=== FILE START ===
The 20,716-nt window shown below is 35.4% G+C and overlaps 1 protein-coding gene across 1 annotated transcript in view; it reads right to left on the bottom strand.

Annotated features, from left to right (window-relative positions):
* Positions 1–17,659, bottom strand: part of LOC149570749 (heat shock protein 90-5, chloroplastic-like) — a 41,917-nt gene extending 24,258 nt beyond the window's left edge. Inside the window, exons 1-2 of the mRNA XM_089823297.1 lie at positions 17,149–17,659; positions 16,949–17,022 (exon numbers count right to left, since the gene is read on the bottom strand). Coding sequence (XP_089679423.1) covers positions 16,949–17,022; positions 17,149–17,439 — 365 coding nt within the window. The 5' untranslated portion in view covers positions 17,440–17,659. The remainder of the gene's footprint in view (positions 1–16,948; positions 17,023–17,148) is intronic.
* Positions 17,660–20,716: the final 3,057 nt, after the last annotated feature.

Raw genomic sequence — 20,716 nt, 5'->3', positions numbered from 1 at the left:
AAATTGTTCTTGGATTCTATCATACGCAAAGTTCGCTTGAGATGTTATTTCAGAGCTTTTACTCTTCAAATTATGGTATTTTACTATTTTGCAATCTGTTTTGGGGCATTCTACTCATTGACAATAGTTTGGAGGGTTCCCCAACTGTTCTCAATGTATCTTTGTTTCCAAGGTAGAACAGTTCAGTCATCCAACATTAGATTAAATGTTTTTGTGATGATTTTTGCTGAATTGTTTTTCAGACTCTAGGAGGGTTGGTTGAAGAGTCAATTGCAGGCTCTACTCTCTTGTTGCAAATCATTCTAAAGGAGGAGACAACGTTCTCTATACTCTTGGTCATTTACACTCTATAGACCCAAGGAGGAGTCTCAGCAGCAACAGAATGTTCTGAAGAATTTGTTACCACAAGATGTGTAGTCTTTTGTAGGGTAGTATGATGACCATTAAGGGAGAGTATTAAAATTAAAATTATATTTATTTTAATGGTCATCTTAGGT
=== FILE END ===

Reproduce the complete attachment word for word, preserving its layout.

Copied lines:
The 20,716-nt window shown below is 35.4% G+C and overlaps 1 protein-coding gene across 1 annotated transcript in view; it reads right to left on the bottom strand.

Annotated features, from left to right (window-relative positions):
* Positions 1–17,659, bottom strand: part of LOC149570749 (heat shock protein 90-5, chloroplastic-like) — a 41,917-nt gene extending 24,258 nt beyond the window's left edge. Inside the window, exons 1-2 of the mRNA XM_089823297.1 lie at positions 17,149–17,659; positions 16,949–17,022 (exon numbers count right to left, since the gene is read on the bottom strand). Coding sequence (XP_089679423.1) covers positions 16,949–17,022; positions 17,149–17,439 — 365 coding nt within the window. The 5' untranslated portion in view covers positions 17,440–17,659. The remainder of the gene's footprint in view (positions 1–16,948; positions 17,023–17,148) is intronic.
* Positions 17,660–20,716: the final 3,057 nt, after the last annotated feature.

Raw genomic sequence — 20,716 nt, 5'->3', positions numbered from 1 at the left:
AAATTGTTCTTGGATTCTATCATACGCAAAGTTCGCTTGAGATGTTATTTCAGAGCTTTTACTCTTCAAATTATGGTATTTTACTATTTTGCAATCTGTTTTGGGGCATTCTACTCATTGACAATAGTTTGGAGGGTTCCCCAACTGTTCTCAATGTATCTTTGTTTCCAAGGTAGAACAGTTCAGTCATCCAACATTAGATTAAATGTTTTTGTGATGATTTTTGCTGAATTGTTTTTCAGACTCTAGGAGGGTTGGTTGAAGAGTCAATTGCAGGCTCTACTCTCTTGTTGCAAATCATTCTAAAGGAGGAGACAACGTTCTCTATACTCTTGGTCATTTACACTCTATAGACCCAAGGAGGAGTCTCAGCAGCAACAGAATGTTCTGAAGAATTTGTTACCACAAGATGTGTAGTCTTTTGTAGGGTAGTATGATGACCATTAAGGGAGAGTATTAAAATTAAAATTATATTTATTTTAATGGTCATCTTAGGT